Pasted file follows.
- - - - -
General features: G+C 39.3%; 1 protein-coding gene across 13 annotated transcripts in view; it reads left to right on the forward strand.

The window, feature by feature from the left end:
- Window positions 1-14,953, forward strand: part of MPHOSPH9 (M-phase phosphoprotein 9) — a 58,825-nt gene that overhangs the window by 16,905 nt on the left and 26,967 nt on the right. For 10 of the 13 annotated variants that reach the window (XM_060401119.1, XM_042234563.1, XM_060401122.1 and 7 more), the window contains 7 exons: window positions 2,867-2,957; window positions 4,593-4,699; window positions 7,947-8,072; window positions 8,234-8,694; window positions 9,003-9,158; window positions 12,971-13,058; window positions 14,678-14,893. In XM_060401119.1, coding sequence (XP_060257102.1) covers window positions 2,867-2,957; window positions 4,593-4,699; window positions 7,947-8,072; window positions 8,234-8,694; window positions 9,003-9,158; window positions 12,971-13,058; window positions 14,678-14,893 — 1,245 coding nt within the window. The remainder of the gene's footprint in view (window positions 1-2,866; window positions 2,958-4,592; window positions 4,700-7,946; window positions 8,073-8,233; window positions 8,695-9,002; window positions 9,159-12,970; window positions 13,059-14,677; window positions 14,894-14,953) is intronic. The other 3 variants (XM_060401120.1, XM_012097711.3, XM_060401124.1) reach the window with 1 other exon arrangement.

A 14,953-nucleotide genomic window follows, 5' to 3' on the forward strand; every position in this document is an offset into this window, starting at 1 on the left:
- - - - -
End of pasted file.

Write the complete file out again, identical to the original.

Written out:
General features: G+C 39.3%; 1 protein-coding gene across 13 annotated transcripts in view; it reads left to right on the forward strand.

The window, feature by feature from the left end:
- Window positions 1-14,953, forward strand: part of MPHOSPH9 (M-phase phosphoprotein 9) — a 58,825-nt gene that overhangs the window by 16,905 nt on the left and 26,967 nt on the right. For 10 of the 13 annotated variants that reach the window (XM_060401119.1, XM_042234563.1, XM_060401122.1 and 7 more), the window contains 7 exons: window positions 2,867-2,957; window positions 4,593-4,699; window positions 7,947-8,072; window positions 8,234-8,694; window positions 9,003-9,158; window positions 12,971-13,058; window positions 14,678-14,893. In XM_060401119.1, coding sequence (XP_060257102.1) covers window positions 2,867-2,957; window positions 4,593-4,699; window positions 7,947-8,072; window positions 8,234-8,694; window positions 9,003-9,158; window positions 12,971-13,058; window positions 14,678-14,893 — 1,245 coding nt within the window. The remainder of the gene's footprint in view (window positions 1-2,866; window positions 2,958-4,592; window positions 4,700-7,946; window positions 8,073-8,233; window positions 8,695-9,002; window positions 9,159-12,970; window positions 13,059-14,677; window positions 14,894-14,953) is intronic. The other 3 variants (XM_060401120.1, XM_012097711.3, XM_060401124.1) reach the window with 1 other exon arrangement.

A 14,953-nucleotide genomic window follows, 5' to 3' on the forward strand; every position in this document is an offset into this window, starting at 1 on the left: